Phobos 1: USSR, launched July 7, 1988. The Mars orbiter and Phobos lander were lost in Aug. 1988 en route to Mars.

Phobos 2: USSR, launched July 12, 1988. The Mars orbiter and Phobos lander were lost in March 1989 near Phobos.

Mars Observer: U.S., launched Sept. 25, 1992. The spacecraft was lost just before arrival at Mars on Aug. 21, 1993.

Mars Global Surveyor: U.S., launched Nov. 7, 1996. The Mars orbiter arrived on Sept. 12, 1997 and transmitted its last communication on Nov. 2, 2006. The spacecraft returned more than 240,000 camera images, 206 million spectrometer measurements and 671 million laser-altimeter shots.

Mars 96: Russia, launched Nov. 16, 1996. The orbiter, two landers and two penetrators were lost after the rocket failed.

Mars Pathfinder: U.S., launched Dec. 4, 1996. The Mars lander and rover landed on July 4, 1997 and communicated with ground teams last on Sept. 27, 1997.

Nozomi: Japan, launched July 4, 1998. The Mars orbiter failed to enter orbit in Dec. 2003.

Mars Climate Orbiter: U.S., launched Dec. 11, 1998. The spacecraft was lost upon arrival in September 1999.

Mars Polar Lander/Deep Space 2: U.S., launched Jan. 3, 1999. The lander and two epentrators were lost on arrival in December 1999.

Mars Odyssey: U.S., launched March 7, 2001. The Mars orbiter arrived on Oct. 24, 2001 and is currently conducting its extended science mission. The spacecraft has returned about 350,000 images, mapped global distributions of several elements, and relayed more than 95 per­cent of all data from the Spirit and Opportunity rovers.

Mars Express/Beagle 2: European Space Agency, launched June 2, 2003. The Mars orbiter complet­ed its prime mission in November 2005 and is currently on an extended mission. The lander was lost on arrival on Dec. 25, 2003.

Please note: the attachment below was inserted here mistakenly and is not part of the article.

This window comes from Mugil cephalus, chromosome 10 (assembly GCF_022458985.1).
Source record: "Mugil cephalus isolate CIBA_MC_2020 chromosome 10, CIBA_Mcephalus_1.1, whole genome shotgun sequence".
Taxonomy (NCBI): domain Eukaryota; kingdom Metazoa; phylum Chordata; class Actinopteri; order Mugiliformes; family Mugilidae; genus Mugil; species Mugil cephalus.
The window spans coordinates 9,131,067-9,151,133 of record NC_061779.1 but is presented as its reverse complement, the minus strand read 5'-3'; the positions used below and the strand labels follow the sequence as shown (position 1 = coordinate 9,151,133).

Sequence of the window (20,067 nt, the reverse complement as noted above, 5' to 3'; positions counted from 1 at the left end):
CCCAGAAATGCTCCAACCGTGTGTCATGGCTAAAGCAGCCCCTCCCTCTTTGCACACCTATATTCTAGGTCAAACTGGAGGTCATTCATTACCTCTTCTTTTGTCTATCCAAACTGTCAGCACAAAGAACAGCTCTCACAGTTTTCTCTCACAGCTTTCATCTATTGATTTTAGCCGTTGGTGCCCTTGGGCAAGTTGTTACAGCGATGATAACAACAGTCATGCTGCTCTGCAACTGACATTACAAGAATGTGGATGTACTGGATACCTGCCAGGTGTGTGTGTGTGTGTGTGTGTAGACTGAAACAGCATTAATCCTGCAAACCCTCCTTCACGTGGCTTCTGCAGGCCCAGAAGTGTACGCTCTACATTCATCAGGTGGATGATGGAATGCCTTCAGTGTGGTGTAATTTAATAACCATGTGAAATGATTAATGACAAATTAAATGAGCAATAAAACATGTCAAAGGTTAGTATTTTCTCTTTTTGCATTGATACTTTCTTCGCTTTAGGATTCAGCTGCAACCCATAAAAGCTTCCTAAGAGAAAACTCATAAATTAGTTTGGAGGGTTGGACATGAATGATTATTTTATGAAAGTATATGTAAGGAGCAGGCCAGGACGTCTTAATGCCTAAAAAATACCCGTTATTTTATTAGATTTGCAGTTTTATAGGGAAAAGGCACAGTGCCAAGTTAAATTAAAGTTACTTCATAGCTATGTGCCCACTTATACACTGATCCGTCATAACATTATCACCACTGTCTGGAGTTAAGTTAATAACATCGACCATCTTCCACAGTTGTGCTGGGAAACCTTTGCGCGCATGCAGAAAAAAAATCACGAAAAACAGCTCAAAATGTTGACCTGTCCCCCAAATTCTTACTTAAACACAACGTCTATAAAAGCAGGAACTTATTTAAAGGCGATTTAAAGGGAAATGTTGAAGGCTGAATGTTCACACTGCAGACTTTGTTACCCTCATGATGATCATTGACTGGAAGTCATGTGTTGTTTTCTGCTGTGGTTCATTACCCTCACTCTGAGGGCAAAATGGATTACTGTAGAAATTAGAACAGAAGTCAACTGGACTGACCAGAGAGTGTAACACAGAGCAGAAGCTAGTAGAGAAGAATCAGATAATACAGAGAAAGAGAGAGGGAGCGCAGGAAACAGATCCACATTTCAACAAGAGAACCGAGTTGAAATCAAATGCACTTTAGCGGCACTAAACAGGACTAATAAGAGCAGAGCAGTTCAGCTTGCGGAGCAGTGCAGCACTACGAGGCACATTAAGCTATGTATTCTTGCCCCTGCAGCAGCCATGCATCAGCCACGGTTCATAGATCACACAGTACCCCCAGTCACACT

Mars Exploration Rover Spirit: U.S., launched June 10, 2003. The Mars rover landed on the Red Planet on Jan. 4, 2004 for three-month mission to look for signs of past water activity on Mars. Ground controllers lost communication with Spirit in March 2010, and repeated attempts to awaken the rover failed. The rover far outlived its intended warranty, but NASA declared Spirit dead in May 2011.

Mars Exploration Rover Opportunity: U.S., launched July 7, 2003. The Mars rover landed on Jan. 25, 2004 for a three-month prime mission in the Meridiani Planum region. The rover has currently logged more than 20 miles on the Red Planet and is now investigating the huge Endeavour crater. [Mars Explored: Landers and Rovers Since 1971 (Infographic)]

Mars Reconnaissance Orbiter: U.S., launched Aug. 12, 2005. The Mars orbiter began orbiting the planet on March 12, 2006. The spacecraft has provided data that include more than 25,000 images and 3,500 radar observations. The mission has returned more total data than produced by all previous Mars missions combined.

Phoenix Mars Lander: U.S., launched Aug. 4, 2007. The Mars lander touched down on May 25, 2008 and dug through Martian soil to confirm the presence of water ice beneath the surface. Phoenix's solar panels suffered severe damage from the harsh Martian winter, and communication with the $475 million lander was lost in November 2008. After repeated attempts to reestablish contact, NASA declared Phoenix broken and dead in May 2010.

Phobos-Grunt: Russia, launched Nov. 8, 2011 on a mission to the Mars moon Phobos. The robotic probe malfunctioned after launch and is currently stuck in Earth orbit. The $163 million Phobos-Grunt spacecraft's thrusters failed to fire in a maneuver that would have sent the spacecraft on to Mars. Engineers have about three days to figure out and fix the problem, according to Russian news reports.

Still to launch – Mars Science Laboratory: U.S., scheduled to launch Nov. 25, 2011. The Mars rover will investigate whether the planet was ever hospitable to life. The $2.5 billion Curiosity rover will land at Gale crater and investigate the mountain at its center with exposed rock faces that represent various periods in Mars' geologic history.

Follow for the latest in space science and exploration news on Twitter @Spacedotcom and on Facebook.